Chapter 4 consists of three case studies of private museums that challenged both the state’s monopoly on exhibition and even many of its strategies for creating a certain kind of public. By privately financing development projects including a prominent art museum, the prominent businessman Ōhara Mogasaburō tried to build his hometown of Kurashiki into a model city that would challenge the centrality of Tokyo. Similarly, although never realized, financial mogul Shibusawa Keizō (grandson of the better-known Eiichi) drew up plans for a museum of economic history that would advocate the Japanese people’s diversity, rather than uniformity, as the cornerstone of Japan’s prosperity. Finally, Yanagi Muneyoshi’s Japan Folkcrafts Museum displayed beautiful everyday craft objects in a milieu that resembled a traditional Japanese home, subverting the state’s conception of museums as monumental neoclassical buildings that should display valuable, elite artifacts.
Another private exhibitionary sphere that helped to define a new kind of Japanese public, the department store, is examined in chapter 5. Following Bennett and Yoshimi Shun’ya (Hakurankai no seijigaku ), Aso skillfully demonstrates that department stores were an integral part of the prewar Japanese “exhibitionary complex.” The largest department stores carved out a broad public role for themselves by sponsoring exhibits, research, lecture series, and publications. Aso speculates that “perhaps the emergence of expositions, museums, and department stores in Japan within a compact time frame and at the height of their global influence encouraged the blurring of domestic institutional boundaries” (p. 190). Even after department stores developed into a serious rival to state institutions in the first decades of the twentieth century, however, “the wartime crisis of the late 1930s and early 1940s provided the state a chance to requisition private sites of publicness” including these retailers; Aso describes the wartime state as “consuming” (pp. 7, 201). Rather than ending with World War II, however, Aso caps off the book with a reflection on how the process of negotiation between state and society continued in the postwar period through the reinvention of Japan as a peaceful “culture nation” (bunka kokka) and more recently through the neoliberal privatization of much of the state’s exhibitionary complex.
One of the greatest strengths of Aso’s book is the excellent contextualization of its arguments. Aso is keenly aware of how developments in Japan’s early museums relate to broader currents in Japanese history. Meiji expositions are linked to Tokugawa product fairs, the imperialization of museums and other state property is compared to the evolution of medieval shōen estates, and present-day developments are linked to prewar precedents. Likewise, the chapters fit together nicely and their themes are interwoven, demonstrating, for example, how strategies of displaying objects were shared between retailers and museum bureaucrats or how Yanagi’s folk craft movement was financially reliant on department stores and inspired by Korean crafts. Aso also rises to the challenge of numerous postcolonial scholars to write colonialism back into monolithic national narratives. Her chapter on colonial museums clearly shows that these developed in concert with those in the metropole and that the two should not be treated separately.
Public Properties presents research that has previously only been available in Japanese through its summaries of key arguments from works by Matsuda Kyōko (Teikoku no shisen: Hakurankai to ibunka hyōshō ), Suzuki Masayuki (Kōshitsu seido ), and Yamaji Katsuhiko (Kindai Nihon no shokuminchi hakurankai ), among others. While several of Aso’s case studies draw on a significant amount of archival material, overall the book perhaps relies less on primary sources than one might expect for a work of its kind. Nevertheless, its creative synthesis of a wide variety of research allows Public Properties to treat Japanese museums from a multitude of perspectives. Aso’s work is especially apt in its application of Bennett’s theories to the case of Japan.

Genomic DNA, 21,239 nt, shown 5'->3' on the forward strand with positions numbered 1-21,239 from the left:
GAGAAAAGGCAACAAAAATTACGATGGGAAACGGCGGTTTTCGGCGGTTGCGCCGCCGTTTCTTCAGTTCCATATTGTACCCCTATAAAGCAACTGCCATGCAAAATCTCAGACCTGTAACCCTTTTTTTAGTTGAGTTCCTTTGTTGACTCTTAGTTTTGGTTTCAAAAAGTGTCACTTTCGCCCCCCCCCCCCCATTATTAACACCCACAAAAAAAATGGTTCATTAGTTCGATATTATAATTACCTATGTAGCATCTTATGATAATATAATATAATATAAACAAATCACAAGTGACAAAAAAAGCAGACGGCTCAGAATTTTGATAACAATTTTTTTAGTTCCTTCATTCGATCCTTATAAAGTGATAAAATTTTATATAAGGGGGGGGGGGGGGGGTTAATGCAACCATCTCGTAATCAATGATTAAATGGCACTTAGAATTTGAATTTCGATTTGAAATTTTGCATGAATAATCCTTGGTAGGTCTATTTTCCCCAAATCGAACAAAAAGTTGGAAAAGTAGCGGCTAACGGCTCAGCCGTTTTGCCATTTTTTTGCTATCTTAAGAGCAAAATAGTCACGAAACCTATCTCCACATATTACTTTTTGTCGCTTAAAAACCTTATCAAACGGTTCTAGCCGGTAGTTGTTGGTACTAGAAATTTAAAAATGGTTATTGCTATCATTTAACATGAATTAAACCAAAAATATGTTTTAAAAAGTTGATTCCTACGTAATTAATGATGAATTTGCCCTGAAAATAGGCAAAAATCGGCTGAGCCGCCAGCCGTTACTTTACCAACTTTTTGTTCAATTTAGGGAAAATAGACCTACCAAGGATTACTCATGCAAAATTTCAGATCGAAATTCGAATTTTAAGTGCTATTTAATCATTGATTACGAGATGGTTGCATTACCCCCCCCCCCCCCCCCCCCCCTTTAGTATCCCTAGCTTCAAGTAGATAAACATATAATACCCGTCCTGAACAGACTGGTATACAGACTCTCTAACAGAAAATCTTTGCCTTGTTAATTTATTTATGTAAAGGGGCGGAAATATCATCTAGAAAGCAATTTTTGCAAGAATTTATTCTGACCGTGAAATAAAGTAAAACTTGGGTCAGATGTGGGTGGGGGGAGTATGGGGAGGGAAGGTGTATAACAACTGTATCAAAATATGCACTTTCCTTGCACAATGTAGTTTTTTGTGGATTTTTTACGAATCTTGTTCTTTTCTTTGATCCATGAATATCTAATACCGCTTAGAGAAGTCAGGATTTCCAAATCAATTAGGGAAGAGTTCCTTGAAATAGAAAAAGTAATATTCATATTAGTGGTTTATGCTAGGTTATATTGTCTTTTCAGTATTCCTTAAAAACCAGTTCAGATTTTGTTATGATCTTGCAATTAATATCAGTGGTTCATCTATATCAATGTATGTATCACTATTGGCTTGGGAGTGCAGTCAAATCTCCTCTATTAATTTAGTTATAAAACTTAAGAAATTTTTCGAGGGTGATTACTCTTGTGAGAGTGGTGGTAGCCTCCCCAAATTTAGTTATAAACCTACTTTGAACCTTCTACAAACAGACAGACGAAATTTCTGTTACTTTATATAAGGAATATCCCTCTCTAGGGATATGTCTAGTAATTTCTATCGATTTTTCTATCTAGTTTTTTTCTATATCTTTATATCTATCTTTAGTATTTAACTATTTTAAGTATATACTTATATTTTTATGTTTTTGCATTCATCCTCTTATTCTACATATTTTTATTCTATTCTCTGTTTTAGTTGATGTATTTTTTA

Historians regularly face the problem of whether to organize their work chronologically or thematically, and in this case Aso has decidedly gone for the latter approach. This allows her to analyze each node of the Japanese exhibitionary complex in greater theoretical depth, but has the downside of obscuring the parallel changes in these institutions over time that Aso also clearly hopes to bring forth. The text often jumps back and forth in time when drawing thematic parallels, which could make it difficult to follow for those without a solid knowledge of modern Japanese history. Many of the book’s theoretical arguments also build on a linguistic analysis of different Japanese terms for “public” or “folk,” which present an additional impediment to the non-Japan specialist. Nevertheless, this book could easily be used as an exciting portal for introducing students to diverse aspects of modern Japanese history and its clever theoretical framework will undoubtedly serve Japan scholars well.
. See, for example, Gurminder K. Bhambra, Rethinking Modernity: Postcolonialism and the Sociological Imagination (New York: Palgrave Macmillan, 2007).
. Two recent dissertations not treated by Aso but that would be of great interest to scholars studying Japanese museums are Oh Se-Mi, “Consuming the Modern: The Everyday in Colonial Seoul 1915-1937” (PhD diss., Columbia University, 2008), which theorizes consumption and modernity in colonial Korea in relation to expositions and department stores, and Karl Gustafsson, “Narratives and Bilateral Relations: Rethinking the ‘History Issue’ in Sino-Japanese Relations” (PhD diss., Stockholm University, 2011), which analyzes presentations of World War II in Japanese and Chinese museums.
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John Hennessey. Review of Aso, Noriko, Public Properties: Museums in Imperial Japan.